Make your own knitting needles!

I’ve been wanting to teach myself how to knit for a while now, and was looking at all the different supplies when I thought to myself: “I bet I could make these knitting needles pretty easily!

So I went on the hunt for materials to make them out of. At first I thought about making plastic ones, but when the hubs and I were out yesterday I found wooden dowel rods and knew that they would be the perfect thing. I got a pack of six of them for a dollar at the dollar store in our town centre. These are 9mm across which will turn into size 13 knitting needles. At the end of the post I’ll put up a size chart that shows the diameter of each size needle.


The first thing that I did was to mark off where I wanted the tapered end to start. I chose to go about an inch and a half up from the end. I marked a circle all around each dowel so as I was carving I could tell where to begin.


Then it’s time to start carving away. If you’ve never done any kind of whittling or wood carving this is a good project to start with, as it’s extremely simple. The directions I’m giving are for right handers but if you’re left handed all you need to do is the opposite of what I’m explaining.

You’re going to hold the dowel in your left hand with your fingers a couple inches back from the line where you’re going to begin carving. You want an extremely sharp knife, and it’s always easier to carve into a soft wood rather than a hard wood. Pretty much all the craft dowels you’ll ever get are going to be made from soft woods. Hold the knife in your right hand, with the blade facing away from you. You want your fingers wrapped around the front of the knife a good inch or so from the blade, with your thumb higher up towards the back of the blade. Here’s a picture of how I hold my blade for reference. I don’t have a good whittling knife yet so I’ve been using my trusty box knife.


Another way that you can hold your knife is to lower your right thumb a bit and while the dowel is in your left hand, use your left thumb to push the blade. I feel like I have a little more control when I do it this way. It really works best when you’re carving in short strokes.


Keep turning the dowel and carving away evenly until you get it to a point. It’s ok if it’s a little choppy looking or has some straight spots in it, you’ll just need to make shallower and shallower cuts the closer you get to the final shape. Here’s what mine looked like about half way through.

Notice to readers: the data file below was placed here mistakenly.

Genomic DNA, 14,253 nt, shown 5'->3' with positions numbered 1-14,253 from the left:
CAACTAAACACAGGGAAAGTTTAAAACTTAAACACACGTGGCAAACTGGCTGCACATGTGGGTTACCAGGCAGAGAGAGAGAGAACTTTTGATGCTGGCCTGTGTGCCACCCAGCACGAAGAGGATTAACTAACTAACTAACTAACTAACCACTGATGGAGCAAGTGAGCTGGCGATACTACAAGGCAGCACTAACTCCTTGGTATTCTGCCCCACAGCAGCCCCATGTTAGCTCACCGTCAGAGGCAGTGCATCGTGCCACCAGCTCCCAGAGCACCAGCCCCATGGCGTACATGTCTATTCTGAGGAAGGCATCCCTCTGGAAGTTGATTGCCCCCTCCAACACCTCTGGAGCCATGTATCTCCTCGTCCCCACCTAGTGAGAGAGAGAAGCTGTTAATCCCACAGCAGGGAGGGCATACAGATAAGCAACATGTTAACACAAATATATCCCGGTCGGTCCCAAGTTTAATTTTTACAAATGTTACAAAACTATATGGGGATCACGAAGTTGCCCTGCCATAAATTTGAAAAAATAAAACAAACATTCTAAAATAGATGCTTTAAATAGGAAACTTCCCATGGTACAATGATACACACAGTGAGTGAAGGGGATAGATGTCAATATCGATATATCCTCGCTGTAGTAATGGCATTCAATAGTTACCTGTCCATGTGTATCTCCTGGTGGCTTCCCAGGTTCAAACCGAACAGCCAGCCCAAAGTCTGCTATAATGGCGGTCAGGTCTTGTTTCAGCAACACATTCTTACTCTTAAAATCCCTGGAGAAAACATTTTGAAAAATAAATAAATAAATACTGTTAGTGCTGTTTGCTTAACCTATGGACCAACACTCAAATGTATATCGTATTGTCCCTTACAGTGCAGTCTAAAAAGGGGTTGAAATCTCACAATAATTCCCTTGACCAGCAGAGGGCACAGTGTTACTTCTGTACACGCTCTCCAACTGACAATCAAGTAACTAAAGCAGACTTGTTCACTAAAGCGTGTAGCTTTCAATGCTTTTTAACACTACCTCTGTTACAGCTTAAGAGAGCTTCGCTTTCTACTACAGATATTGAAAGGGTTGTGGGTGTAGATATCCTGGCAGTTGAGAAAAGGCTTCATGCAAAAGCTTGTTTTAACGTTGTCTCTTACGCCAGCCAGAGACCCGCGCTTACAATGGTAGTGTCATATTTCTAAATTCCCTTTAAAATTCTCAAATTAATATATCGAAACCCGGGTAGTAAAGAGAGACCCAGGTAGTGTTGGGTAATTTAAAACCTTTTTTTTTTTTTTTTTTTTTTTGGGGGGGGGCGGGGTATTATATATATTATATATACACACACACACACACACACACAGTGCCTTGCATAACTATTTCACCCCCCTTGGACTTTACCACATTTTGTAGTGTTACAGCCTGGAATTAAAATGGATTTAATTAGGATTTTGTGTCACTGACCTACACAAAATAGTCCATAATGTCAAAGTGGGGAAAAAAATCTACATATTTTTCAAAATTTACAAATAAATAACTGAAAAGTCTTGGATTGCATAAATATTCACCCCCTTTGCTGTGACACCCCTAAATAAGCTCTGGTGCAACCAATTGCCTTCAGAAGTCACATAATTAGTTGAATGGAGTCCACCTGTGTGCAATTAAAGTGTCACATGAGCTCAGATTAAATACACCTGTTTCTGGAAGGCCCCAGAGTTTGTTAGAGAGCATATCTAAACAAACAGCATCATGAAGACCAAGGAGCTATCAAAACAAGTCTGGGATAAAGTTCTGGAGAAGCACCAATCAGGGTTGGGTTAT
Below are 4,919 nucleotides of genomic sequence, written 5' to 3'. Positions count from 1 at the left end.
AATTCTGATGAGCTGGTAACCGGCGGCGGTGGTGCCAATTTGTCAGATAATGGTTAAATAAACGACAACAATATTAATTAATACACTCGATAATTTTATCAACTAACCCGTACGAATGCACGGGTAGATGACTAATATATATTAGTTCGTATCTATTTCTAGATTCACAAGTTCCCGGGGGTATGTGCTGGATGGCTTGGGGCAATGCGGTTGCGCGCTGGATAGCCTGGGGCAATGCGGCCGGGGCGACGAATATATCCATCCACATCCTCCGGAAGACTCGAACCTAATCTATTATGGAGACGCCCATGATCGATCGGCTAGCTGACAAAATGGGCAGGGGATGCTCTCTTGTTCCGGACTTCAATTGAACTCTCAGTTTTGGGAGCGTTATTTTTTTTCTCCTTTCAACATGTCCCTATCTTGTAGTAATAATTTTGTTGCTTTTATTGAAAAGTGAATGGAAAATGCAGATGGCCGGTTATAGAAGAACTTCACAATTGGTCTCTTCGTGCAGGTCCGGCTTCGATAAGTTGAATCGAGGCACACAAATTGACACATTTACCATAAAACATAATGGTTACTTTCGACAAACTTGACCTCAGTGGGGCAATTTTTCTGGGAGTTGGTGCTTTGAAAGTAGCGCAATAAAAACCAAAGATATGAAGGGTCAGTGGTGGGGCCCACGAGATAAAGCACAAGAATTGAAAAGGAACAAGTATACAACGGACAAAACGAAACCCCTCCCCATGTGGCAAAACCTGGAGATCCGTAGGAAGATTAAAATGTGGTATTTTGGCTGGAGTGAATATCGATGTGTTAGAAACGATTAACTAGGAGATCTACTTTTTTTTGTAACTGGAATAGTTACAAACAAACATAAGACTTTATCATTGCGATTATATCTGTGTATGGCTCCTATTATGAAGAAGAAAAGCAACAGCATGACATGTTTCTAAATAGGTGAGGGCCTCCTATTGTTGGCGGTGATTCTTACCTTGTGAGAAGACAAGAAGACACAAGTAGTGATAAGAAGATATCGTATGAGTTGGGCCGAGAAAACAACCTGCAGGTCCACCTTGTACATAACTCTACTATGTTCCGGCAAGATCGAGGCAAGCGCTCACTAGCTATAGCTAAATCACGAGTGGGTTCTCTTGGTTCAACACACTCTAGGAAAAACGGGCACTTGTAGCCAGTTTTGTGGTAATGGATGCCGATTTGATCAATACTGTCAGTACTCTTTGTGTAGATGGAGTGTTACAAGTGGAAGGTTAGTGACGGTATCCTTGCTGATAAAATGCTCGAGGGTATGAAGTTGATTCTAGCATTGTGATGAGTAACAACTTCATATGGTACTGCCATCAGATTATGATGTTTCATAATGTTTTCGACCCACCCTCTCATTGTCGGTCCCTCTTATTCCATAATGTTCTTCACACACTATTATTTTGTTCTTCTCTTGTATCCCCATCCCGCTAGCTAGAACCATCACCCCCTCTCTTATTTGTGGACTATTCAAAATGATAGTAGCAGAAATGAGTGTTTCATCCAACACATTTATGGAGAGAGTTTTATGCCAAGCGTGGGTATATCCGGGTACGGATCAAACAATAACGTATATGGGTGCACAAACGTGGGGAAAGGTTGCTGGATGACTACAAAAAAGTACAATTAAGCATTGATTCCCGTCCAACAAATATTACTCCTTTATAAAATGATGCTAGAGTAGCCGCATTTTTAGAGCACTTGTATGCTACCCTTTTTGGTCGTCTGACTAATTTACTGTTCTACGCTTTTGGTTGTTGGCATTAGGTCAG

Keep at it until you get it to a point. You don’t want a super sharp point, though. Nothing that would snag the yarn. Then you’re going to start sanding it. I picked up some 320 grit sandpaper from Canadian Tire for about $3. You could even go up to 1000 grit to get it super smooth, but I got a really smooth finish with the 320.


Cut a piece about the size of your palm and start to smooth out the point. You can do it all by hand if you’d like, it’ll just take a bit. If you have an electric sander you can use that, turning the dowel as you go to avoid flat spots. What I ended up doing was sticking the dowel in my drill and using it as a make shift lathe. Just stick in the dowel and tighten the chuck, then hold your sandpaper to the end and move it back and forth and up and down as the dowel turns. The shorter the dowel the better this will work. If your dowel is too long the end will be really wobbly. My dowels were twelve inches and I had a lot of movement at the end. I just pressed the sandpaper to the dowel as it was spinning which got rid of any shaking.


Here’s the before and after photo of the two dowels. Now that you know how to go about it, do the exact same thing to the other dowel to make your pair. After I had both of them done I went over them with a light coat of Krylon clear gloss then re-sanded it smooth.


And there they are! I used these to teach myself how to knit with the help of this amazing video from I hope you enjoyed this how to and if you have any questions just ask!

Till next post!


Here is the sizes chart I mentioned earlier. The website has all kinds of yarns and patterns for sale. Just click the picture to check it out.


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